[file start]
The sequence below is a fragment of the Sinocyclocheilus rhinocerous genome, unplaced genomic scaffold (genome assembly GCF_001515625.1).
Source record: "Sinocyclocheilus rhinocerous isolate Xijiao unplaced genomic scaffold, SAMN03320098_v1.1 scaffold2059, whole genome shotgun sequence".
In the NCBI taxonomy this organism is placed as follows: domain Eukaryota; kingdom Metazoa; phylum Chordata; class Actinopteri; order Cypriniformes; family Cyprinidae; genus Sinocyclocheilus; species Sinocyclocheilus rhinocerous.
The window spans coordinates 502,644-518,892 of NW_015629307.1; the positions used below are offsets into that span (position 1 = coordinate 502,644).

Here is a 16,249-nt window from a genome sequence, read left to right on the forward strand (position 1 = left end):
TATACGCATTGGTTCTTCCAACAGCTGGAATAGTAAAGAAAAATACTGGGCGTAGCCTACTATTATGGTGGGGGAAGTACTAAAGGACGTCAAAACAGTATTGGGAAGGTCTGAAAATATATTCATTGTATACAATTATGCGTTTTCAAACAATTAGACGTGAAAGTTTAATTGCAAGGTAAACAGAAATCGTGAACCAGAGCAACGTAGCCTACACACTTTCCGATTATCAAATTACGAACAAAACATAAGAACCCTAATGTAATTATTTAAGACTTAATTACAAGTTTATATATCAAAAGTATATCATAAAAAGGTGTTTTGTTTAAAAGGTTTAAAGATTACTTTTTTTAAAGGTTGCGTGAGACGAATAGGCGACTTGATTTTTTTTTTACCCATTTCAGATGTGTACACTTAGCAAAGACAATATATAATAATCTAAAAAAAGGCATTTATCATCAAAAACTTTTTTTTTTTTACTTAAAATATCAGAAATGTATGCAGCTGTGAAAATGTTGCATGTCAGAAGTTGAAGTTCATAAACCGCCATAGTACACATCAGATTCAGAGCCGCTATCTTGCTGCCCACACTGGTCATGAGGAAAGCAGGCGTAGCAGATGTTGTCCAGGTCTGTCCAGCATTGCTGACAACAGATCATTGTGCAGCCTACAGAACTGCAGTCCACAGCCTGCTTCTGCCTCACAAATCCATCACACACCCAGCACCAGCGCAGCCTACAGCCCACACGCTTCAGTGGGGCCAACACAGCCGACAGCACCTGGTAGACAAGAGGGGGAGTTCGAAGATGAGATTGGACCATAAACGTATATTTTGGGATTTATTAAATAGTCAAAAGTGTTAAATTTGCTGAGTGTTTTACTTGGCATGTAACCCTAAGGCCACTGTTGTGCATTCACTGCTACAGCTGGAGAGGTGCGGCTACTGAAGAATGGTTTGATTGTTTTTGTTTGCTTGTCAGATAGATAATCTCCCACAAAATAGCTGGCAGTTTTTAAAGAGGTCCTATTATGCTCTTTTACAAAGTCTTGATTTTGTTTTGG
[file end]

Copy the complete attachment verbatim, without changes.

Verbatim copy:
The sequence below is a fragment of the Sinocyclocheilus rhinocerous genome, unplaced genomic scaffold (genome assembly GCF_001515625.1).
Source record: "Sinocyclocheilus rhinocerous isolate Xijiao unplaced genomic scaffold, SAMN03320098_v1.1 scaffold2059, whole genome shotgun sequence".
In the NCBI taxonomy this organism is placed as follows: domain Eukaryota; kingdom Metazoa; phylum Chordata; class Actinopteri; order Cypriniformes; family Cyprinidae; genus Sinocyclocheilus; species Sinocyclocheilus rhinocerous.
The window spans coordinates 502,644-518,892 of NW_015629307.1; the positions used below are offsets into that span (position 1 = coordinate 502,644).

Here is a 16,249-nt window from a genome sequence, read left to right on the forward strand (position 1 = left end):
TATACGCATTGGTTCTTCCAACAGCTGGAATAGTAAAGAAAAATACTGGGCGTAGCCTACTATTATGGTGGGGGAAGTACTAAAGGACGTCAAAACAGTATTGGGAAGGTCTGAAAATATATTCATTGTATACAATTATGCGTTTTCAAACAATTAGACGTGAAAGTTTAATTGCAAGGTAAACAGAAATCGTGAACCAGAGCAACGTAGCCTACACACTTTCCGATTATCAAATTACGAACAAAACATAAGAACCCTAATGTAATTATTTAAGACTTAATTACAAGTTTATATATCAAAAGTATATCATAAAAAGGTGTTTTGTTTAAAAGGTTTAAAGATTACTTTTTTTAAAGGTTGCGTGAGACGAATAGGCGACTTGATTTTTTTTTTACCCATTTCAGATGTGTACACTTAGCAAAGACAATATATAATAATCTAAAAAAAGGCATTTATCATCAAAAACTTTTTTTTTTTTACTTAAAATATCAGAAATGTATGCAGCTGTGAAAATGTTGCATGTCAGAAGTTGAAGTTCATAAACCGCCATAGTACACATCAGATTCAGAGCCGCTATCTTGCTGCCCACACTGGTCATGAGGAAAGCAGGCGTAGCAGATGTTGTCCAGGTCTGTCCAGCATTGCTGACAACAGATCATTGTGCAGCCTACAGAACTGCAGTCCACAGCCTGCTTCTGCCTCACAAATCCATCACACACCCAGCACCAGCGCAGCCTACAGCCCACACGCTTCAGTGGGGCCAACACAGCCGACAGCACCTGGTAGACAAGAGGGGGAGTTCGAAGATGAGATTGGACCATAAACGTATATTTTGGGATTTATTAAATAGTCAAAAGTGTTAAATTTGCTGAGTGTTTTACTTGGCATGTAACCCTAAGGCCACTGTTGTGCATTCACTGCTACAGCTGGAGAGGTGCGGCTACTGAAGAATGGTTTGATTGTTTTTGTTTGCTTGTCAGATAGATAATCTCCCACAAAATAGCTGGCAGTTTTTAAAGAGGTCCTATTATGCTCTTTTACAAAGTCTTGATTTTGTTTTGG